“The path to a purpose-grounded life is messy, muddy, rock-strewn, and slippery.” Jerry Colonna – Reboot

No comedian was born funny.

The comedian Kevin Hart is the highest paid comedian in the world today. Hart breaks down his approach to comedy in a methodical way. He refines his material over a 2 year timeline.

Year one, Hart regularly tests new material at small off-beat comedy clubs to sharpen his game. The feedback he gets from this more authentic and raw audience connection allows him to tweak his narrative.

Year two he rolls up the material into a "set", fit for a Netflix special or a stadium gig.

What appears effortless on stage os the result of hundreds, if not thousands of hours of practice in an agile manner.

Agile Storytelling means to make a habit of getting up on stage and facing that moment of truth.

Validate Your Story. Keep talking. Good stories stick. You’re going to through a whole bunch of stories at the wall to see what sticks. And only other people know what sticks.

Agile Storytelling means you’re laying the bricks. Start your podcast, writing, video or linkedin posts. Whatever medium you choose, commit to doing it regularly and commit to validating your ideas with the audience.

What matters is facing the "Moment of Truth", that means getting "on stage" and sharing your material with a real live audience. Only by facing, learning from and overcoming rejection can you grow. By contrast, a life spent within your comfort zone posting social media updates will do nothing to sharpen your story. Actively practicing something is very different from passively learning.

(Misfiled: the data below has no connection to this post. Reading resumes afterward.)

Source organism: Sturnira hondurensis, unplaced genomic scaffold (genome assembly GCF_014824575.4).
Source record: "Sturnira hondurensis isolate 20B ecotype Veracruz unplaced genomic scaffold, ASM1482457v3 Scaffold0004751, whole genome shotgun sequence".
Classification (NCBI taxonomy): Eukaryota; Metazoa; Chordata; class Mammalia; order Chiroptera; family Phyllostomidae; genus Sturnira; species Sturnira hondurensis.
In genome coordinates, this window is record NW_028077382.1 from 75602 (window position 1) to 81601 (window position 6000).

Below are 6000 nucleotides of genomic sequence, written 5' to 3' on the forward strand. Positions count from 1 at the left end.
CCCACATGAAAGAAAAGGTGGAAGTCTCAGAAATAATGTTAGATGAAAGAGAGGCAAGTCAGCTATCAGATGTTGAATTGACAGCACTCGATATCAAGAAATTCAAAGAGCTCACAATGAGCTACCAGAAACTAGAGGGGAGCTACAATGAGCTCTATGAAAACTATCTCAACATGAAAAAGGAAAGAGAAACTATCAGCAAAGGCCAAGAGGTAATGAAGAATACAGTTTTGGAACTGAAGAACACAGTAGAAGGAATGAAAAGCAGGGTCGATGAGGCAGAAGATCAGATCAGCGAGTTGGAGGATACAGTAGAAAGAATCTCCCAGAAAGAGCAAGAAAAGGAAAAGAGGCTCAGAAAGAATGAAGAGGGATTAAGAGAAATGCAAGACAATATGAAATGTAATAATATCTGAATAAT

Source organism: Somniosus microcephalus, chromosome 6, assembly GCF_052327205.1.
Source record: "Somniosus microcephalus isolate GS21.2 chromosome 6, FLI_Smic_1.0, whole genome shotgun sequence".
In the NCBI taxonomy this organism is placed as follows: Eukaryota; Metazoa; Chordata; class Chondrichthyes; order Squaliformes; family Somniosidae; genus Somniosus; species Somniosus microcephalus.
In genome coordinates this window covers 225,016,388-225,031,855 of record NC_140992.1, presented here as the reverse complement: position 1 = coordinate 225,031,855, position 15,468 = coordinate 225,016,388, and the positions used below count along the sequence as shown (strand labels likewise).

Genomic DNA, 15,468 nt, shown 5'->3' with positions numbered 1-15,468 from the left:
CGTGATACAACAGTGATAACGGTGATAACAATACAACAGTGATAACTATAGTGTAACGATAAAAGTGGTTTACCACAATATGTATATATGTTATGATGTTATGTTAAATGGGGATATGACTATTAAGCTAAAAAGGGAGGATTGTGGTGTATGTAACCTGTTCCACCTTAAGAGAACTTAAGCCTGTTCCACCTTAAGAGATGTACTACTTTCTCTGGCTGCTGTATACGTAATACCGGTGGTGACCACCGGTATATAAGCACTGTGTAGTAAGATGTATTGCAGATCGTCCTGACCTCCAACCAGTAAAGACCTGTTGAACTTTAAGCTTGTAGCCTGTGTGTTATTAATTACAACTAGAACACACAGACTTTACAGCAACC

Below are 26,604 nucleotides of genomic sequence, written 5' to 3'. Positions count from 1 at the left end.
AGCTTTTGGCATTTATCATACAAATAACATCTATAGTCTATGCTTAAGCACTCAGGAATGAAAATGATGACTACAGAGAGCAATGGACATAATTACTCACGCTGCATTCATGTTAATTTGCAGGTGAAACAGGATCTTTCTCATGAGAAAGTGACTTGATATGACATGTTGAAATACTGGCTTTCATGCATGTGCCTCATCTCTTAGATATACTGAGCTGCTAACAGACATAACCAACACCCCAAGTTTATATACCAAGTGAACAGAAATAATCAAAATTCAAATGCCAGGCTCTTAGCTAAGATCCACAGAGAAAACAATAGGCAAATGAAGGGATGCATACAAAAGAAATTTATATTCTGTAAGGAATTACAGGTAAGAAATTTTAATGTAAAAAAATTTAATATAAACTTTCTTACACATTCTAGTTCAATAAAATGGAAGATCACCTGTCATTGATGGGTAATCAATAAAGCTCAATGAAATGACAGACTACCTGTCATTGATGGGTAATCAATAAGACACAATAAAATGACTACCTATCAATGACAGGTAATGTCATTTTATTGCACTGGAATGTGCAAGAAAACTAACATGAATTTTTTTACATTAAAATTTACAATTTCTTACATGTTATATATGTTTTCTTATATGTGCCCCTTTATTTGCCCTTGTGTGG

Today, if you’re on the wrong side of 30 like me… you probably have a lot of random dots in your journey. And that's fine.The best stories don’t add up. The best Stories aren’t written, they are lived and they are very much work in progress.

Nobel Peace Prize winner Muhammad Yunus never set out to disrupt microfinance in South Asia. In his own words, he found a woman weaving a wicker chair that couldn’t afford the payments to her material supplier. Every chair she made just about paid off the loan on the last one. He found by lending her money, she could afford to buy her own tools and materials, freeing herself from bonded slavery. Microfinance was born, not out of a grand vision, but out of the need to solve one person’s problem. Like, most changemakers, the “why” is often discovered as a post rationalization of the journey.

As Danish philosopher Soren Kirkegaard wrote, “life must be lived forwards but understood backwards.” You won’t understand the book until you read the last page. Better to start telling your story by living it rather than waiting until you have a “why” to justify it. You don’t need a finished book to have a story worth telling.

You don’t need a finished book to have a story worth telling. LinkedIn Founder Reid Hoffman says that “if you’re not embarrassed by the first iteration of your product, you shipped too late.”

Dear Storyteller, after 2000 podcast episodes here’s one piece of advice I’d like to share with you. Stop “finding your why”. Find your “start”.

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